Google’s track record in packaged software is not great. Picasa, Chrome …is that all they got ? And customer service is not forte of Google. Dealing with different OEM’s and delivering to their needs, requires a different mind set. When everything that you give out is free, people don’t care if the product sucks a bit. But when you are dropping $200 on a netbook and the OS sucks, you will hear from the customers. They don’t’ care if the OS is free, they are paying for the device.

Dell offers Ubuntu as an alternative to Windows. That didn’t go any where.

alex

Why is this relevant? Everyone is working with Google on Chrome OS. Partnerships in this industry around OSes are usually broad affairs involving many companies. It is only the relationship between Intel and Microsoft on desktop windows that is such a closed affair, and now microsoft is a victim of putting all of its eggs in one basket.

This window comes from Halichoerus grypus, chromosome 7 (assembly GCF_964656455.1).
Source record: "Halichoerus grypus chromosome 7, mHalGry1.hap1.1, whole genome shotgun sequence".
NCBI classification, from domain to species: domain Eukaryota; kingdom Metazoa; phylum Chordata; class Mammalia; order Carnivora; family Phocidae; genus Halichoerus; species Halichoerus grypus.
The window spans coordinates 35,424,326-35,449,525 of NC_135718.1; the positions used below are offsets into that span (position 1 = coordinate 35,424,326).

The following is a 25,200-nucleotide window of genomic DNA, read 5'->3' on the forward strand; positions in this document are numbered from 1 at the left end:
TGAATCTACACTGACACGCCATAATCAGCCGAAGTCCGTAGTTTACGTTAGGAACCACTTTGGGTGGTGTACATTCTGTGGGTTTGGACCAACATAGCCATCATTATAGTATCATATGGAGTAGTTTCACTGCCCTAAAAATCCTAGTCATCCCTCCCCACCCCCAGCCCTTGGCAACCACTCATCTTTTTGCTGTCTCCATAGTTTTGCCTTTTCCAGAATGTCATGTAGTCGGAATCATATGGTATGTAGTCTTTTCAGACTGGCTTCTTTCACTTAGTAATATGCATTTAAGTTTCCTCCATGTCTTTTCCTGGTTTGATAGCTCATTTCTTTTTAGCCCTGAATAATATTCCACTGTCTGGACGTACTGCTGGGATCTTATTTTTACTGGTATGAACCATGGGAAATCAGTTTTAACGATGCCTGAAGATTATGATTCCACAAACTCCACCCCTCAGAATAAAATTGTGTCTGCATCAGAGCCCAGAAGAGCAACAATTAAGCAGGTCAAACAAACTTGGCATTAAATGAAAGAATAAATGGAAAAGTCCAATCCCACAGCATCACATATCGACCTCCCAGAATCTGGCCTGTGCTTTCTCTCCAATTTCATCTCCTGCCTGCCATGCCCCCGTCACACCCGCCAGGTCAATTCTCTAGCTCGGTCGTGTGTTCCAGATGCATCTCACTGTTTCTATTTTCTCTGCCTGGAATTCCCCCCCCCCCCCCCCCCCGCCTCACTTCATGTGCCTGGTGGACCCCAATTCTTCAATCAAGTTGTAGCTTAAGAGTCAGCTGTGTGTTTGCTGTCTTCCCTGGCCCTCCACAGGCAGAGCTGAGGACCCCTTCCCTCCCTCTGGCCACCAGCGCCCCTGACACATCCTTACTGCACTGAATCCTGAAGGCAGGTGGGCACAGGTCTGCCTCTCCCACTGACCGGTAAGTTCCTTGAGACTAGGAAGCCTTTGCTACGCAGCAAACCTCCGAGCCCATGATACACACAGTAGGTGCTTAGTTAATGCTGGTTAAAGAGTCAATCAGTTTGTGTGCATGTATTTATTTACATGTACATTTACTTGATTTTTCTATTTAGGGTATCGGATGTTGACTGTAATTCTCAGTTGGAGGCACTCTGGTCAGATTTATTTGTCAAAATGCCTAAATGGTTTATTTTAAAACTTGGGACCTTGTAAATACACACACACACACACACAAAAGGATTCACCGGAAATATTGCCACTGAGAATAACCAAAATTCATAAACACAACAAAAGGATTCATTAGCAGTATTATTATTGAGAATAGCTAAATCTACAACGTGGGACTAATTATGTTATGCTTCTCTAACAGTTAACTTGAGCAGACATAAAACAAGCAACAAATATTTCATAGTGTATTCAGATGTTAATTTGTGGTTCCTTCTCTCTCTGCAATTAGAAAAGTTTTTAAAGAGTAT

This is about as interesting as watching a kettle boil, the Intel/Nokia deal or watching grass grow….

Doug Mohney

So what’s Microsoft going to do, blow up Windows and start from scratch?

Buy Presto and incorporate that technology as an alternative/faster boot system?

See, there ain’t no easy answer here, and some of this is going to end up being generational; little kiddies getting (cheaper) netbooks running Google Linux or (too many of the) alternatives, not growing up with Microsoft until they hit the workforce and then the Big Bang comes…

Stacey Higginbotham

wonder if it will be generational or more demographic-based, depending on profession or maybe income level.

sm

So how does not porting windows to ARM help break up Wintel!
ARM will not be the dominant chip in netbooks, if Intel has something to do with it. In fact, do some research on current and planned shipments of ARM netbooks before blogging.

Jim

It may just be a negotiation tactic by Intel. MSFT and Intel are duopoly in pc market.

Jim

It may just be a negotiation tactic by Intel. MSFT and Intel are duopoly in pc market.